Dr. Paul Sheehy(Richmond upon Thames College)

Social Groups: reasons to be a realist

It is an old question. What kind of thing is a social group? Indeed it might now be regarded as one that is superannuated, the old question coming to be superseded by, inter alia, interests in social properties, collective intentional states, systemic and model theoretic approaches to society. Notwithstanding the interest and importance of such issues the old question has never gone away for it is at the core of an understanding of the nature of the social sciences. In both everyday and formal social scientific discourse our forms of explanation and description, laden with reference to groups, carry with them ontological commitments that ought to be rendered transparent.

The truth conditions of many propositions about the social world depend upon the existential or referential status of groups such as nations, peoples, classes, communities, teams, tribes and families. A proper understanding of what is said - of what we mean - turns on how we are to treat references to social groups. The justification of moral evaluations, the articulation of practical judgements and action, and the formation of policies depend upon the object of such judgements or actions being an appropriate one. In particular it must be the kind of thing capable of sustaining such judgements and of being responsive to particular policies and actions.

In this talk I aim to adumbrate the motivation for a form of realism about groups, ontological holism. This is the thesis that social groups are composite material particulars capable of standing in their own right in causal and explanatory relations. It is opposed by ontological individualism, which maintains individuals and their relations enjoy ontological and explanatory priority. In its different forms individualism has come to dominate much thinking about the nature of the social world. A proper understanding of that world demands we be realists.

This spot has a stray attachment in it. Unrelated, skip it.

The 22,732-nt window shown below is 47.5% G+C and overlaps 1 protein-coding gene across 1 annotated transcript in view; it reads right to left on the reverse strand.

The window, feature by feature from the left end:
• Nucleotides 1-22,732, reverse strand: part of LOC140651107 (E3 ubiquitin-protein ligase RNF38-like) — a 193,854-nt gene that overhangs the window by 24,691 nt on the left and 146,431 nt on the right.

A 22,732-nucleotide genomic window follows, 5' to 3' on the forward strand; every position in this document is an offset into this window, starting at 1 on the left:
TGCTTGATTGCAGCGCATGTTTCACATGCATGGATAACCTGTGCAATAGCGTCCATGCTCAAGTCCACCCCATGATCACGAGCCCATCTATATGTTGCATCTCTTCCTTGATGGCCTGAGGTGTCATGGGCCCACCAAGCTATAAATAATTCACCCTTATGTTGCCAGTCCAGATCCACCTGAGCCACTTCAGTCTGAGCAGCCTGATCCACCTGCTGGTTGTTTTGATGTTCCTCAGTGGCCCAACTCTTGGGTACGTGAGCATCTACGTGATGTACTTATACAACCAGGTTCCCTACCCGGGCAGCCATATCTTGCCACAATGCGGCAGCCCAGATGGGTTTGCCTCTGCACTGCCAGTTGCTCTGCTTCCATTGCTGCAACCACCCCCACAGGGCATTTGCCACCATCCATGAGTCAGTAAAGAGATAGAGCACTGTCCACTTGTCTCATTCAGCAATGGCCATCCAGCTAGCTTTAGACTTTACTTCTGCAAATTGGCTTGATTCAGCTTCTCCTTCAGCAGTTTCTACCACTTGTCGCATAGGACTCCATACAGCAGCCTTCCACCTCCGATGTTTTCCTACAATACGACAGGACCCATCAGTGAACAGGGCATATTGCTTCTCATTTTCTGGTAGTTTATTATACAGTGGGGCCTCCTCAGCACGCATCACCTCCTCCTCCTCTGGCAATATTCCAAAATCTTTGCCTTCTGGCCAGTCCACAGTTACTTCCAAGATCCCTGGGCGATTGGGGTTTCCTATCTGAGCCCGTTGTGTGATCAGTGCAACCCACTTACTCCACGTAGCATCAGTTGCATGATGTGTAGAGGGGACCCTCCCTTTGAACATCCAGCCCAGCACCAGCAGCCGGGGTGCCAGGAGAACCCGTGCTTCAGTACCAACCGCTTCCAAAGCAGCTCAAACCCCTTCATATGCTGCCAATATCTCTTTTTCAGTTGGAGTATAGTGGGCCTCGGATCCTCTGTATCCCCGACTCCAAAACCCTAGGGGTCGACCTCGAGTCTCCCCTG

Dr Paul Sheehy is head of philosophy at Richmond upon Thames College and has previously lectured at King's College London. He completed a BA in history at Oxford before beginning his studies in philosophy, in which he took an MA and PhD at King's College London. His main interests are in the philosophy of the social sciences, metaphysics, and political and moral philosophy. He has published papers on topics concerning social groups, collective responsibility, voting and theism. His book, The Reality of Social Groups, was published at the end of 2006 by Ashgate.